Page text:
A 2016 tip sheet offering a step-by-step guide to finding information about people while covering a crime-related story on deadline.
So you’re on deadline with breaking news about a crime committed in your community but officials are releasing only basic details: a few facts about the crime and the name and birth date of a person alleged to be involved. Your audience – and your editor – are demanding to know as much about this individual as possible, as quickly as possible. What do you do? How do you report on someone when you have so little information?
The staff at Journalist’s Resource has compiled a list of steps that we, ourselves, have used to track down large amounts of information on deadline. While this list may come in handy when covering crime, our strategies also can be used for gathering information on individuals in many other scenarios.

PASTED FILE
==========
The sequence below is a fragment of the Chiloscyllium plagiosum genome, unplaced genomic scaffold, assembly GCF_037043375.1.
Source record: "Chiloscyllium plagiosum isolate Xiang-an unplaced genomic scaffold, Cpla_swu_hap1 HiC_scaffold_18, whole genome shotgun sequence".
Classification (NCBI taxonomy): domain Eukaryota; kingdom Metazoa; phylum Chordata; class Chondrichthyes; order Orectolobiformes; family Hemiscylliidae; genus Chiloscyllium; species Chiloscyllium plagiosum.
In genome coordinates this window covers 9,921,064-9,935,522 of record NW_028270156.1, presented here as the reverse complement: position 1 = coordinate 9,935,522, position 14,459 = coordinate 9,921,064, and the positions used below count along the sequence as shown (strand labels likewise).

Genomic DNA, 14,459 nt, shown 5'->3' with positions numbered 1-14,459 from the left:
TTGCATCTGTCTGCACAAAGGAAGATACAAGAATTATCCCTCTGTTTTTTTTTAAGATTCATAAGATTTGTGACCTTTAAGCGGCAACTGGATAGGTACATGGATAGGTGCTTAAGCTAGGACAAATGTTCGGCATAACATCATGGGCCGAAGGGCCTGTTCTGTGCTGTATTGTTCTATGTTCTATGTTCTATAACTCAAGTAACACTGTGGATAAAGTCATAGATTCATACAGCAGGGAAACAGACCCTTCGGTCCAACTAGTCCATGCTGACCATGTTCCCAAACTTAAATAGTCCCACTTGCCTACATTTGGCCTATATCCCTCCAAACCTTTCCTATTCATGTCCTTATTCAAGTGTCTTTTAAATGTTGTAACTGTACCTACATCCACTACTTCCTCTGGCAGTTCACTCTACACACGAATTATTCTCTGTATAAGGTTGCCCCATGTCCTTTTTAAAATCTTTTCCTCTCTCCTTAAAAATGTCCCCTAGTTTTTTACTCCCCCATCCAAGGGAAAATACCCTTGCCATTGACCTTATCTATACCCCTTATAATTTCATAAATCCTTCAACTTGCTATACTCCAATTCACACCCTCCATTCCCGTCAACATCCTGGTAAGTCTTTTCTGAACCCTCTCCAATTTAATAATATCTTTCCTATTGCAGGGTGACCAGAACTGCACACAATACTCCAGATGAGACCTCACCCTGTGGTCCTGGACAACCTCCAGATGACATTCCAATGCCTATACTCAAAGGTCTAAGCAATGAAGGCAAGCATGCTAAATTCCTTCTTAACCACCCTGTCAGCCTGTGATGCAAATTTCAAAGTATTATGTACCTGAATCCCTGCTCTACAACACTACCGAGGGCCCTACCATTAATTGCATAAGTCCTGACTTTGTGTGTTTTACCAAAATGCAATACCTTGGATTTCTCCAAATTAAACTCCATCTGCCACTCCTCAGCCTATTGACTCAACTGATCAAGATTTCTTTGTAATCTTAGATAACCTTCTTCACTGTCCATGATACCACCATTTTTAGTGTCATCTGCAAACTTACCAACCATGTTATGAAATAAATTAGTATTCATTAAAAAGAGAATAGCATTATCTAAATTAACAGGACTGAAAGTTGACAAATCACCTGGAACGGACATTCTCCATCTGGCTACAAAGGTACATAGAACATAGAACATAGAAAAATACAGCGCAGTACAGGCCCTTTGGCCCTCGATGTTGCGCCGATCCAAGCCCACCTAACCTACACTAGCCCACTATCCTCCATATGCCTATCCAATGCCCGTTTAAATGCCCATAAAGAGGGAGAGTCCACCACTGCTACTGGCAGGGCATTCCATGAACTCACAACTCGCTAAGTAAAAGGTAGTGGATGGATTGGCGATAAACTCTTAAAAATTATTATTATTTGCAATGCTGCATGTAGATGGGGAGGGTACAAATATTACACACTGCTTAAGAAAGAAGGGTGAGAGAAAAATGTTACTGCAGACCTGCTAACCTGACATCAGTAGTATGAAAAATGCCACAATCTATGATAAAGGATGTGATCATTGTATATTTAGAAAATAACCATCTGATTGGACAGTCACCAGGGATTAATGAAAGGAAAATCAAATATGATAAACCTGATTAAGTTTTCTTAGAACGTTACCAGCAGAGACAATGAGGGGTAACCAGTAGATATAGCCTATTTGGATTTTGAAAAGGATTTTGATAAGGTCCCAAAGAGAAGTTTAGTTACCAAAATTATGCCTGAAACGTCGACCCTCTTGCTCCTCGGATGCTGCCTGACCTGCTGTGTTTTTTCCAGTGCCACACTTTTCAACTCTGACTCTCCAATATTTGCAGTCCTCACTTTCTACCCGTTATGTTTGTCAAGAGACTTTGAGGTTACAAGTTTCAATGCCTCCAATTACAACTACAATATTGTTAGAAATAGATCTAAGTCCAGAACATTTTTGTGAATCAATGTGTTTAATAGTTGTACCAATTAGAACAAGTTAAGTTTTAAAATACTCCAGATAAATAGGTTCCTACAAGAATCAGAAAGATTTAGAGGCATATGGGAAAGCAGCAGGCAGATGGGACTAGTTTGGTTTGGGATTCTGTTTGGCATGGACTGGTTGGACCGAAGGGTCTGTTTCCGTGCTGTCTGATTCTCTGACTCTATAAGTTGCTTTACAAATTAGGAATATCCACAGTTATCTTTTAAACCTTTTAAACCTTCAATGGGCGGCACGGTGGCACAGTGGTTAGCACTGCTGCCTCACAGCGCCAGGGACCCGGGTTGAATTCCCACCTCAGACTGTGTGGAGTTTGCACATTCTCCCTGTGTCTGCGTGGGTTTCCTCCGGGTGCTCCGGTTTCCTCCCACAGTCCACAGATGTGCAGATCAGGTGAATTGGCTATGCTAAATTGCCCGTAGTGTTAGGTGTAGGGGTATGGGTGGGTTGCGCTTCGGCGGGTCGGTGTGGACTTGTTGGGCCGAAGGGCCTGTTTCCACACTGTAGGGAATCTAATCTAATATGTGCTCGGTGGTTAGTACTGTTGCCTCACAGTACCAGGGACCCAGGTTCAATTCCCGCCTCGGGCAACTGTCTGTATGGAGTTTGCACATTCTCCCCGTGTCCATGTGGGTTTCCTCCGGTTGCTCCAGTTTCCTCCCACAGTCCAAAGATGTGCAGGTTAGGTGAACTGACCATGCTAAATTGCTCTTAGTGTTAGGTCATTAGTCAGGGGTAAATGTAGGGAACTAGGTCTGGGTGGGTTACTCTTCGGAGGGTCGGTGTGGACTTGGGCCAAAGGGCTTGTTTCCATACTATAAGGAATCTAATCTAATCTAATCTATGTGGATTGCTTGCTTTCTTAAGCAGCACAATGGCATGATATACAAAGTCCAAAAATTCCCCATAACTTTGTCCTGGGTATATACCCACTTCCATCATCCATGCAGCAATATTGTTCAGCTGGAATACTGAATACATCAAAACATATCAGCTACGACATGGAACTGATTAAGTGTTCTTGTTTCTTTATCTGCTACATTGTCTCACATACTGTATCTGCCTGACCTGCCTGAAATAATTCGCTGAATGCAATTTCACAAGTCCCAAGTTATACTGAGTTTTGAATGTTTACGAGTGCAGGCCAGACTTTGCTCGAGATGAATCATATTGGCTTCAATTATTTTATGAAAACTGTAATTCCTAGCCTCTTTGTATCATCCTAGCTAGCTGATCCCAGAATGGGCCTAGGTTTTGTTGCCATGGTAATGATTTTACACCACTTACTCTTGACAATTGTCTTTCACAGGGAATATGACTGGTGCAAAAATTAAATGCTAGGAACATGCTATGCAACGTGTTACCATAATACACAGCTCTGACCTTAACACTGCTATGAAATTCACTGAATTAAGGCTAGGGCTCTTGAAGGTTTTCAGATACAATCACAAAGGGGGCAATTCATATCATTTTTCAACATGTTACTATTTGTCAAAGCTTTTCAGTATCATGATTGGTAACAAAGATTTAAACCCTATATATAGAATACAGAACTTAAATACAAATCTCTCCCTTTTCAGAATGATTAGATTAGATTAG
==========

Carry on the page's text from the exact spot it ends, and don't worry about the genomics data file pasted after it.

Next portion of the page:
It’s worth pointing out that before starting any fact-finding mission, journalists should be familiar with the public-record laws in their states. They need to know what records are available and which ones are accessible by the public. (A free, state-by-state guide to public records is posted on the Reporters Committee for Freedom of the Press website.)
Here’s how we find information about a person connected to a crime on deadline: